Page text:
WASHINGTON -- From the Washington Monument to Germany's Brandenburg Gate and even to Greenland, scientists, students and research advocates rallied Saturday on Earth Day. They conveyed a global message about scientific freedom without political interference, the need for adequate spending for future breakthroughs and the value of scientific pursuits.
Bill Nye (center), chief executive of the Planetary Society who is known as the “Science Guy,” joins the march Saturday in Washington as honorary co-chairman.
Two electric-powered Humvees lead the way Saturday in the Los Angeles March for Science.
Harry Park of the Berkshire Museum in Pittsfield, Mass., creates a “thunder cloud” by pouring boiling water into a bucket of liquid nitrogen as part of March for Science festivities in Pittsfield.
Young science supporters walk along Market Street in San Francisco as the March for Science crowd there makes it way downtown to City Hall.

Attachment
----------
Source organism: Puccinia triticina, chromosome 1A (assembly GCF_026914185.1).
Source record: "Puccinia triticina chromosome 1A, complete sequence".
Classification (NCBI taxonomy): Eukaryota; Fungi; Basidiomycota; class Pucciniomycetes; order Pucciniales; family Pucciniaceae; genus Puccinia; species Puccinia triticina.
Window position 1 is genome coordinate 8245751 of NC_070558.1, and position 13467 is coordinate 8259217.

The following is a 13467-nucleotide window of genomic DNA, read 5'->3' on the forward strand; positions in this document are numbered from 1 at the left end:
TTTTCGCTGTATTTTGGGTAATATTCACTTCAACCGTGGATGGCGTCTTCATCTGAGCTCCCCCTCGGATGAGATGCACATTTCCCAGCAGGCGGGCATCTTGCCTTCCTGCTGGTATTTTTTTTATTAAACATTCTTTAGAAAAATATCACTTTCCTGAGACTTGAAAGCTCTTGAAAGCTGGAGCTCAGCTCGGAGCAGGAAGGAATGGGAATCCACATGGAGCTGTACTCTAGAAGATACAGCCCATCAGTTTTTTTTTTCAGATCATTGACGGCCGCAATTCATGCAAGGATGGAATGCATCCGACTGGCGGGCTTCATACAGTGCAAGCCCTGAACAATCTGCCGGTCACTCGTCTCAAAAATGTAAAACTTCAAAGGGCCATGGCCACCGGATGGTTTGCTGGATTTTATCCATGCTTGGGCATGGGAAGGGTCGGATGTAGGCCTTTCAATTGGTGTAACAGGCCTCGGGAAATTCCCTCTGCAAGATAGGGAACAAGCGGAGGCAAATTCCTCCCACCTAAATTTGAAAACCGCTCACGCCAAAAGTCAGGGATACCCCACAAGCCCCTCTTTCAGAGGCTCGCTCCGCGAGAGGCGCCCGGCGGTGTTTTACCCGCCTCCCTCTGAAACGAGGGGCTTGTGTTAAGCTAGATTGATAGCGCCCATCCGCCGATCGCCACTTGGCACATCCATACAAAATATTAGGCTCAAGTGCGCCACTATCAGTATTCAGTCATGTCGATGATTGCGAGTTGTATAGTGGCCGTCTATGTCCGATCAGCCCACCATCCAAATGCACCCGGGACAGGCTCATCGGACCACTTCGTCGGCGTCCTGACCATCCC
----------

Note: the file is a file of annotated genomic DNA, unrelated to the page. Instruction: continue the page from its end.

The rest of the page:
The event took place on six continents and was cheered on by scientists on a seventh, Antarctica.
"We didn't choose to be in this battle, but it has come to the point where we have to fight because the stakes are too great," said Pennsylvania State University climate scientist Michael Mann, who regularly clashes with politicians.
President Donald Trump, in an Earth Day statement hours after the marches kicked off, said "rigorous science depends not on ideology, but on a spirit of honest inquiry and robust debate."
Denis Hayes, who co-organized the first Earth Day 47 years ago, said the crowd he saw from the speaker's platform down the street from the White House was energized and "magical" in a rare way, similar to what he saw in the first Earth Day.
"For this kind of weather this is an amazing crowd. You're not out there today unless you really care. This is not a walk in the park event," Hayes said of the soggy, chilly day.
Mann said that, like other scientists, he would rather be in his lab, in the field or teaching students. But driving his advocacy, he said, are officials who deny his research that shows rising global temperatures. When he stepped onstage, he got the loudest applause for his simple opening: "I am a climate scientist."